Visceral fat is deemed dangerous because it’s stored in the abdominal cavity next to many vital organs, including the liver, pancreas and intestines. If visceral fat is left to build up, a person can be at increased risk of serious health conditions, including type 2 diabetes and cardiovascular disease.
Eating a poor diet can lead to high levels of visceral fat, so making changes to your diet is recommended.
One diet proven to help banish visceral fat is the ketogenic, or keto, diet.
In a study published in April this year, researchers looked at how useful the keto diet could be in the military.
In the US, obesity is believed to be an ongoing challenge, both in terms of recruiting soldiers and seeing them fit for service.
The Ohio State University study included 29 people, and for three months, 15 of the participants followed a keto diet.
A comparison group of 14 peers ate their normal diet.
Kept diets drastically reduce carb intake and replace it with fat, putting the body in a natural metabolic state called ketosis.
The findings of the study showed participants on the keto diet lost an average of almost 17 pounds and were able, with the support of counsellors, to maintain ketosis for 12 weeks.
As a group, they lost more than five percent of their body fat, almost 44 percent of their belly, or visceral fat, and had a 48 percent improvement in insulin sensitivity – a marker for diabetes risk.
Study senior author Jeff Volek said: “We showed that a group of people with military affiliation cold accept a ketogenic diet and successfully lose weight, including visceral adipose tissue, a type of fat strongly associated with chronic disease.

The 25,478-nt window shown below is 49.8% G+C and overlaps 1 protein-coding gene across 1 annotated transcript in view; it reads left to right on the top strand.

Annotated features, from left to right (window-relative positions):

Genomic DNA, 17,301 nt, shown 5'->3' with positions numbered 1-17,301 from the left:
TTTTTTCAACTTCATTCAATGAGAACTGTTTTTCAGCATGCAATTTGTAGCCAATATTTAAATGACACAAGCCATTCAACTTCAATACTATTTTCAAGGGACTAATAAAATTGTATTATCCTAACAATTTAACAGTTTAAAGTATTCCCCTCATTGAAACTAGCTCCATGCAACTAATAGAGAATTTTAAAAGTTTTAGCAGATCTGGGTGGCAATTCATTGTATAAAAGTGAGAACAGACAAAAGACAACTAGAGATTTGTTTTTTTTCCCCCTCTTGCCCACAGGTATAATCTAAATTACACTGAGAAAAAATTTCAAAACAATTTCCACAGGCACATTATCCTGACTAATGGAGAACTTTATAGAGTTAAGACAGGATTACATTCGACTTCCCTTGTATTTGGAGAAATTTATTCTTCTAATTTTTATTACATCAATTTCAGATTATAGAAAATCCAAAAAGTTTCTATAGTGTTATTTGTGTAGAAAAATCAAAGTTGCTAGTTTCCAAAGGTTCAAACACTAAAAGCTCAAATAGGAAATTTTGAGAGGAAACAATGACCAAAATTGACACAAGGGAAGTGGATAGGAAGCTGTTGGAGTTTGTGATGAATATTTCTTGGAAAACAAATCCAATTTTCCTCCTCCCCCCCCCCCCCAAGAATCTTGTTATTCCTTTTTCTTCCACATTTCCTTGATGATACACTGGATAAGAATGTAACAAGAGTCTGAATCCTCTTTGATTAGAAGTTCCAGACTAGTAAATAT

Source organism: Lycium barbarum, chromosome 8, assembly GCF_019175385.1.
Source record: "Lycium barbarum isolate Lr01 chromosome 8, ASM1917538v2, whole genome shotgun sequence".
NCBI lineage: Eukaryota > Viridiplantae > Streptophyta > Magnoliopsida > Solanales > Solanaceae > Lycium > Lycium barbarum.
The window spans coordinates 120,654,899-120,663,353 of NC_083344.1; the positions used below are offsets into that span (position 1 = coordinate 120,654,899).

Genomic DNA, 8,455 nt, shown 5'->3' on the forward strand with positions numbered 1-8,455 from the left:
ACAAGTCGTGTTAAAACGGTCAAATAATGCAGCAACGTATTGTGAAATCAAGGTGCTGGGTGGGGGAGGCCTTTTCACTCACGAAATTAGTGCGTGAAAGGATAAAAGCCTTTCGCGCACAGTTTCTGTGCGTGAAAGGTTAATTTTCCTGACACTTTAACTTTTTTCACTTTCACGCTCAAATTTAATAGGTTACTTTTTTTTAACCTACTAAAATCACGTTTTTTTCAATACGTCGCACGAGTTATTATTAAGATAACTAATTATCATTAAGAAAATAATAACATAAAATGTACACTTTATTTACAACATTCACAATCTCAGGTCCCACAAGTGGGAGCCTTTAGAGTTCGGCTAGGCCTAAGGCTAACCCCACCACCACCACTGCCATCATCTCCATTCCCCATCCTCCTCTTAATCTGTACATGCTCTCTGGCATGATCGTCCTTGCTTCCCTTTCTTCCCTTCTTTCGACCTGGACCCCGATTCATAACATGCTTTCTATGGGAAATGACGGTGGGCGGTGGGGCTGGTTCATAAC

“This could be the first step toward a bigger study looking at the potential benefits of ketogenic eating in the armed forces.”
Both groups in the study also did regular resistance training and showed comparable physical performance levels at the end of the study.
Regular exercise has been shown to be another effective way of getting rid of visceral fat.
When it comes to what type of exercise to do, many studies have shown aerobic exercise to be effective, even without dieting.
An analysis of 15 studies in 852 people compared how well different types of exercise reduced visceral fat without dieting.
The analysis found moderate and high-intensity aerobic exercises were most effective at reducing visceral fat without dieting.
Studies have also shown a lack of sleep may increase a person’s risk of visceral fat gain.
A six-year study including 293 people found increasing sleep from six hours or less to seven to eight hours reduced visceral fat gain by roughly 26 percent.
Several studies have also linked sleep apnea, a condition that impairs breathing, with a higher risk of gaining visceral fat.
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